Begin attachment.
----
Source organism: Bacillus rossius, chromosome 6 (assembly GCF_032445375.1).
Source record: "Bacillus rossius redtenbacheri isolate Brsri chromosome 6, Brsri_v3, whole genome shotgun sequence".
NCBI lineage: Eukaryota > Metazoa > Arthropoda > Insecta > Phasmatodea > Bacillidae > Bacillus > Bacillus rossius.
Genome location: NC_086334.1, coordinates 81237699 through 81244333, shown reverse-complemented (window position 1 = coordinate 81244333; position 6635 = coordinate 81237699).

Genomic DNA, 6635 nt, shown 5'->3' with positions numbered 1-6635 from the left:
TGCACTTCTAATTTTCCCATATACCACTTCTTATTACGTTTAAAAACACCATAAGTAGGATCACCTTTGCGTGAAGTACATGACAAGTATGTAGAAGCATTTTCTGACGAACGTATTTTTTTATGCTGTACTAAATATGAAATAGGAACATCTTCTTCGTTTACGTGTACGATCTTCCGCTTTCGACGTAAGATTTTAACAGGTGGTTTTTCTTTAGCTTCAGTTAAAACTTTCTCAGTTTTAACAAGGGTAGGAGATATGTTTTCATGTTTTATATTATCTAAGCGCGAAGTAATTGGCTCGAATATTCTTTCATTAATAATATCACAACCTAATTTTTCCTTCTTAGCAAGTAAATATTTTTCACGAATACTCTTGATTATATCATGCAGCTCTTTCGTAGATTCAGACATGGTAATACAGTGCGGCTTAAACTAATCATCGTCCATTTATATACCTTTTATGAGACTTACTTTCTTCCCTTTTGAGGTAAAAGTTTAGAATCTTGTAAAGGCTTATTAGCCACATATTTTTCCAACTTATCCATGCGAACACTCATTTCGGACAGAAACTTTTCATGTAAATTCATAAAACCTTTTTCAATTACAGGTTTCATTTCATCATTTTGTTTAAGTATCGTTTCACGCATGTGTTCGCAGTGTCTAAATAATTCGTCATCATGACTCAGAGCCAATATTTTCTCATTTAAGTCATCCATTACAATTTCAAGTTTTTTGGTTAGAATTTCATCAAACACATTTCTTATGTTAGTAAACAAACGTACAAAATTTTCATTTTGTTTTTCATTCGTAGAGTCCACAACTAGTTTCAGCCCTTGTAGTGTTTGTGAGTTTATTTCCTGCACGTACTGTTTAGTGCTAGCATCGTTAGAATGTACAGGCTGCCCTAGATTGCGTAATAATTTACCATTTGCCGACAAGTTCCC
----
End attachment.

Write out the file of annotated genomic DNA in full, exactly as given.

Source organism: Bacillus rossius, chromosome 6 (assembly GCF_032445375.1).
Source record: "Bacillus rossius redtenbacheri isolate Brsri chromosome 6, Brsri_v3, whole genome shotgun sequence".
NCBI lineage: Eukaryota > Metazoa > Arthropoda > Insecta > Phasmatodea > Bacillidae > Bacillus > Bacillus rossius.
Genome location: NC_086334.1, coordinates 81237699 through 81244333, shown reverse-complemented (window position 1 = coordinate 81244333; position 6635 = coordinate 81237699).

Genomic DNA, 6635 nt, shown 5'->3' with positions numbered 1-6635 from the left:
TGCACTTCTAATTTTCCCATATACCACTTCTTATTACGTTTAAAAACACCATAAGTAGGATCACCTTTGCGTGAAGTACATGACAAGTATGTAGAAGCATTTTCTGACGAACGTATTTTTTTATGCTGTACTAAATATGAAATAGGAACATCTTCTTCGTTTACGTGTACGATCTTCCGCTTTCGACGTAAGATTTTAACAGGTGGTTTTTCTTTAGCTTCAGTTAAAACTTTCTCAGTTTTAACAAGGGTAGGAGATATGTTTTCATGTTTTATATTATCTAAGCGCGAAGTAATTGGCTCGAATATTCTTTCATTAATAATATCACAACCTAATTTTTCCTTCTTAGCAAGTAAATATTTTTCACGAATACTCTTGATTATATCATGCAGCTCTTTCGTAGATTCAGACATGGTAATACAGTGCGGCTTAAACTAATCATCGTCCATTTATATACCTTTTATGAGACTTACTTTCTTCCCTTTTGAGGTAAAAGTTTAGAATCTTGTAAAGGCTTATTAGCCACATATTTTTCCAACTTATCCATGCGAACACTCATTTCGGACAGAAACTTTTCATGTAAATTCATAAAACCTTTTTCAATTACAGGTTTCATTTCATCATTTTGTTTAAGTATCGTTTCACGCATGTGTTCGCAGTGTCTAAATAATTCGTCATCATGACTCAGAGCCAATATTTTCTCATTTAAGTCATCCATTACAATTTCAAGTTTTTTGGTTAGAATTTCATCAAACACATTTCTTATGTTAGTAAACAAACGTACAAAATTTTCATTTTGTTTTTCATTCGTAGAGTCCACAACTAGTTTCAGCCCTTGTAGTGTTTGTGAGTTTATTTCCTGCACGTACTGTTTAGTGCTAGCATCGTTAGAATGTACAGGCTGCCCTAGATTGCGTAATAATTTACCATTTGCCGACAAGTTCCC